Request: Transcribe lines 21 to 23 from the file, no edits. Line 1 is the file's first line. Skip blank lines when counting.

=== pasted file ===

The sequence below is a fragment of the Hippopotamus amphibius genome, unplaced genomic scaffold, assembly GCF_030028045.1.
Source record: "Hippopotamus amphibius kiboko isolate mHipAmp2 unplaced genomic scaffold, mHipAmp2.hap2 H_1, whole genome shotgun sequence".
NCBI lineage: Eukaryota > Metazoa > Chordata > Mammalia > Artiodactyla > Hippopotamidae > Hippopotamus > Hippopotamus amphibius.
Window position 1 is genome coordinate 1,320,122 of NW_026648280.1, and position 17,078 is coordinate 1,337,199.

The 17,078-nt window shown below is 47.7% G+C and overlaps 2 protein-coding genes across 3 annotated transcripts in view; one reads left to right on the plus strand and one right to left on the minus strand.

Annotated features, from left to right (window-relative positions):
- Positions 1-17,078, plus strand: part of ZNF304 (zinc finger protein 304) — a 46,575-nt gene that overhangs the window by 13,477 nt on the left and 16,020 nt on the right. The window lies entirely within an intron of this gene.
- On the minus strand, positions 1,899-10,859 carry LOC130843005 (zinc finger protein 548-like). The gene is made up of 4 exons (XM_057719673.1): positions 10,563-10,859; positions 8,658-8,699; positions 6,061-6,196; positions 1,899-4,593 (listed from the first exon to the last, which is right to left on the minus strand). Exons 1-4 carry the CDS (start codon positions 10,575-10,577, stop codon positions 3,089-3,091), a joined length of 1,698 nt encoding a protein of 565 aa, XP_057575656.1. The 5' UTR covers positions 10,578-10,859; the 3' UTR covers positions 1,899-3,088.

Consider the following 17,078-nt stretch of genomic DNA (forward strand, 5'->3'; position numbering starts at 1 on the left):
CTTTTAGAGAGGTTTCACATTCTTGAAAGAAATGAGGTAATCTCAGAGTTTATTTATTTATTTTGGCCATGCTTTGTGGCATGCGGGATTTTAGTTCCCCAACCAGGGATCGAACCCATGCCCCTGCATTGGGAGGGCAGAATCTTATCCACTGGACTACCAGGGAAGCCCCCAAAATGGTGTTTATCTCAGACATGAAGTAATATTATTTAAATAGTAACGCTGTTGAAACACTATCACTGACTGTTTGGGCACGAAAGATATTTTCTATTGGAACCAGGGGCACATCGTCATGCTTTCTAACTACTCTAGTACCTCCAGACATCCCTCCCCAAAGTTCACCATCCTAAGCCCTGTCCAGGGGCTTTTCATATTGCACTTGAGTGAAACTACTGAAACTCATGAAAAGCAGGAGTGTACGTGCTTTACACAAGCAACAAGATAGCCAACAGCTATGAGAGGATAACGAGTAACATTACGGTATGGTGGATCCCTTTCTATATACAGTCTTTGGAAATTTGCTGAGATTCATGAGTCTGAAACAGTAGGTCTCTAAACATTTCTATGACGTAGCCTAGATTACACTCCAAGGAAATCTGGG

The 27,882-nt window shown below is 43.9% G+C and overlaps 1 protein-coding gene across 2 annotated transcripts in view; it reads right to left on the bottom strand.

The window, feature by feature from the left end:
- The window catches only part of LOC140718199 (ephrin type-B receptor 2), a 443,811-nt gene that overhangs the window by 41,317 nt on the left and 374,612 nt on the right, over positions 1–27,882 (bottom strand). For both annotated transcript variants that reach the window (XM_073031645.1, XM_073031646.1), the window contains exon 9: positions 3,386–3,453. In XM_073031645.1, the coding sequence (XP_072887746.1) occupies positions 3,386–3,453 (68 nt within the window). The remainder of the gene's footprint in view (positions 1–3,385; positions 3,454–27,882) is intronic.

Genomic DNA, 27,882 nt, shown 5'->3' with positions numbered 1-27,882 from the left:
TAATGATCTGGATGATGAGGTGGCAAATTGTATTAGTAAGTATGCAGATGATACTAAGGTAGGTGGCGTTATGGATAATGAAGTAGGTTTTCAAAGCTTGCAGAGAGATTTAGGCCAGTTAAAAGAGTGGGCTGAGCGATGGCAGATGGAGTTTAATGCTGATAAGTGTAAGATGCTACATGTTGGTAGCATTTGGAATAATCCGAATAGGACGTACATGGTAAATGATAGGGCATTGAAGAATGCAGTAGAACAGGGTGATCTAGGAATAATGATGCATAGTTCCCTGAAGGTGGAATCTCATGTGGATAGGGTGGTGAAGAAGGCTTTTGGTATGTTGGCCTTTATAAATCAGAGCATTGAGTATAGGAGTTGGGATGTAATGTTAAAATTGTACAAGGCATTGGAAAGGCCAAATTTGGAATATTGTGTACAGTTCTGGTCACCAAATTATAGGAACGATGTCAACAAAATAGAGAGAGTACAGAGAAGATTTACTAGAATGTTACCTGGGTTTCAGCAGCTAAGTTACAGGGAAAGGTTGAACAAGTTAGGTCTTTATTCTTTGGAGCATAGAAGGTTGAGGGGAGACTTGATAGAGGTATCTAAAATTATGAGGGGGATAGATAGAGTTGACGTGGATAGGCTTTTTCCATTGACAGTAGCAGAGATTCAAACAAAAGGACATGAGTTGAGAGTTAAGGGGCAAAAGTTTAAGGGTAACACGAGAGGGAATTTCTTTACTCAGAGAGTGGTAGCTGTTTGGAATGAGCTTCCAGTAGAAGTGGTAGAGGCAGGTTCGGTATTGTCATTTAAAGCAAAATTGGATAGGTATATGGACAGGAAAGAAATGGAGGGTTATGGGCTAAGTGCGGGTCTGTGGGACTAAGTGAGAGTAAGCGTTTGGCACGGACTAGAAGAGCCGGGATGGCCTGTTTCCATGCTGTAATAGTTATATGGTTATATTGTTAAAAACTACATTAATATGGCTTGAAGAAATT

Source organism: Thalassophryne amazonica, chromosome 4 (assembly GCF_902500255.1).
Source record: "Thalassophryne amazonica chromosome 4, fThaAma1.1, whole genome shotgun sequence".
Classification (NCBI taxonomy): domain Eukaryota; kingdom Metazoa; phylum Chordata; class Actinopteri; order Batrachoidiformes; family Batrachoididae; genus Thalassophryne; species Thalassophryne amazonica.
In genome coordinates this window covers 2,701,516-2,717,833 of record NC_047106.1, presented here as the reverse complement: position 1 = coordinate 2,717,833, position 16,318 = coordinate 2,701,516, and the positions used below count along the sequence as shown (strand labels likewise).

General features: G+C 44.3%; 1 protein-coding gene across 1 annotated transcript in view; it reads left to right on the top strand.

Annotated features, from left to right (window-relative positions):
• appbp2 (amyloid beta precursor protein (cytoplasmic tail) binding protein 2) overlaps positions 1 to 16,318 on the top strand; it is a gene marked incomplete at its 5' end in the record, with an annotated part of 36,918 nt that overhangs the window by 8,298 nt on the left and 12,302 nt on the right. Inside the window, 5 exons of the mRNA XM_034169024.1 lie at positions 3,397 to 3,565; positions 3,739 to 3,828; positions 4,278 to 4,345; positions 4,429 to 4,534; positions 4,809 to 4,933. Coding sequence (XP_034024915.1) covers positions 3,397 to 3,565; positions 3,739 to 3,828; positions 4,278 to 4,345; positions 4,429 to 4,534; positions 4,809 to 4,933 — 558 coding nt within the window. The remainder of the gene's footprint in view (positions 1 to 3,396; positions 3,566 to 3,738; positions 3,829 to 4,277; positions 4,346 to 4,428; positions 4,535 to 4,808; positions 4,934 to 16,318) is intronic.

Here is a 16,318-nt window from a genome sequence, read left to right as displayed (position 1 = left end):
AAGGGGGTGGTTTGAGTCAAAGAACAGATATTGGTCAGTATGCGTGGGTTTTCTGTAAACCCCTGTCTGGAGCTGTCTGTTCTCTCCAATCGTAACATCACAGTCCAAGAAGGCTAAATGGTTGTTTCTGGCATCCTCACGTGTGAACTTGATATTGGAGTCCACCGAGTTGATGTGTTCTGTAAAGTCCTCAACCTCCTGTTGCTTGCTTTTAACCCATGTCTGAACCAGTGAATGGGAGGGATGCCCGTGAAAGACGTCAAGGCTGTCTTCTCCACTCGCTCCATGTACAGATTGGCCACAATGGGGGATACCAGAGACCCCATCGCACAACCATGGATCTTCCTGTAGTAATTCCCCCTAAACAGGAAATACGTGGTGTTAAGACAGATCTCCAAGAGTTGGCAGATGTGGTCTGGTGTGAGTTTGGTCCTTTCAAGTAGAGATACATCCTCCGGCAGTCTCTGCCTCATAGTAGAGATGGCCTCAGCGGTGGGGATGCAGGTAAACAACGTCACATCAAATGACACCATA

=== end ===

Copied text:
Annotated features, from left to right (window-relative positions):
• appbp2 (amyloid beta precursor protein (cytoplasmic tail) binding protein 2) overlaps positions 1 to 16,318 on the top strand; it is a gene marked incomplete at its 5' end in the record, with an annotated part of 36,918 nt that overhangs the window by 8,298 nt on the left and 12,302 nt on the right. Inside the window, 5 exons of the mRNA XM_034169024.1 lie at positions 3,397 to 3,565; positions 3,739 to 3,828; positions 4,278 to 4,345; positions 4,429 to 4,534; positions 4,809 to 4,933. Coding sequence (XP_034024915.1) covers positions 3,397 to 3,565; positions 3,739 to 3,828; positions 4,278 to 4,345; positions 4,429 to 4,534; positions 4,809 to 4,933 — 558 coding nt within the window. The remainder of the gene's footprint in view (positions 1 to 3,396; positions 3,566 to 3,738; positions 3,829 to 4,277; positions 4,346 to 4,428; positions 4,535 to 4,808; positions 4,934 to 16,318) is intronic.

Here is a 16,318-nt window from a genome sequence, read left to right as displayed (position 1 = left end):